Guest Column

May 26, 2012

Evictions: When and how

When tenants do not pay the rent or continue to live in an apartment or house after expiration of the lease, the landlord must bring a summary proceeding in City Court or Justice Court in order to evict them. 

If the judge grants the request to evict for non-payment or “holdover,” the judge will sign a warrant of eviction, which the sheriff then serves on the tenants. The tenants have three days to move out after served with the warrant, or the sheriff will forcibly remove them and their belongings.

There are very strict procedures that a landlord must follow to bring a summary proceeding, including rules about how and when different documents must be served on the tenants, as well as time frames. If these are not done correctly, the judge may have to dismiss the case, and the landlord would have to start over. People can represent themselves in evictions or hire a lawyer. There are helpful resources available online for both landlords and tenants. The Plattsburgh City Court website has a Landlord Summary Proceedings Handbook for non-payment cases, which includes forms with instructions that also can be used in any New York town or village court. Simply go to the City Court website, click on Forms, then at the bottom of the list click on Summary Proceedings Handbook.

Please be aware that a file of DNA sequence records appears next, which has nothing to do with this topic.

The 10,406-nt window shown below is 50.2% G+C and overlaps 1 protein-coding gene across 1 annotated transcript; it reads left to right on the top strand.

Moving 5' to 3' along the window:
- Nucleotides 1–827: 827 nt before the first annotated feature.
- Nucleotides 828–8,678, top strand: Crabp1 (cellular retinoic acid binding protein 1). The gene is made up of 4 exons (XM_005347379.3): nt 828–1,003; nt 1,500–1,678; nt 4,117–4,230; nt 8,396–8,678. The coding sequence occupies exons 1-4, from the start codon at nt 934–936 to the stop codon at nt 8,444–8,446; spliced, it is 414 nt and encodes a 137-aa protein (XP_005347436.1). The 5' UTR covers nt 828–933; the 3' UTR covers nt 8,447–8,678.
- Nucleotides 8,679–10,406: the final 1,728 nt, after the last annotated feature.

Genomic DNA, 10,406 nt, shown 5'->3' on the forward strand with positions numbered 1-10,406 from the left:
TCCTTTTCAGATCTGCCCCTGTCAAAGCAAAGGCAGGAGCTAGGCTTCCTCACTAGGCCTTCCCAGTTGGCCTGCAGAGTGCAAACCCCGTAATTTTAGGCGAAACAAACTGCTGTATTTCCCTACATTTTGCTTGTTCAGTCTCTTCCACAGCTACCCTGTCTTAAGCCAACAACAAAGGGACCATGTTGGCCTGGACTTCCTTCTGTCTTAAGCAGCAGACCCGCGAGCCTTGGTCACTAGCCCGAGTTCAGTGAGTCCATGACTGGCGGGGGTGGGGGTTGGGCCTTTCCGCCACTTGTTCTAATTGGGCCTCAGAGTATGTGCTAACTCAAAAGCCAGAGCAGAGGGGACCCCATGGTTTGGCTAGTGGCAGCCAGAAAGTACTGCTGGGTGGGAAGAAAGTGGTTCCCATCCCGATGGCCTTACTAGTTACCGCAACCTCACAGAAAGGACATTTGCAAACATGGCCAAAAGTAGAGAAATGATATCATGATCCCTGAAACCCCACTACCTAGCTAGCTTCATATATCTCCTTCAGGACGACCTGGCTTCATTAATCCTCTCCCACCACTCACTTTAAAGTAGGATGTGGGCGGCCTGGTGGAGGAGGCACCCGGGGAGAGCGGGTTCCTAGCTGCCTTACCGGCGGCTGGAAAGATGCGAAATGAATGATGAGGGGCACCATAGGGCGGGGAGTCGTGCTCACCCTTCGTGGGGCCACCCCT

A summary proceeding is not limited to cases where there is a landlord-tenant relationship. A landlord or tenant can use that procedure to evict a “licensee” who originally moved in with the consent of the tenant, but now that permission has been revoked. Or the person may be a “squatter,” who never had permission, but is staying there and won’t leave. Other cases include if the non-tenant is committing illegal acts, has moved in unlawfully or remains in the home after foreclosure or when housing was part of employment but now the employment is terminated. However, in most circumstances, the landlord cannot evict someone who is there with the tenant’s permission.

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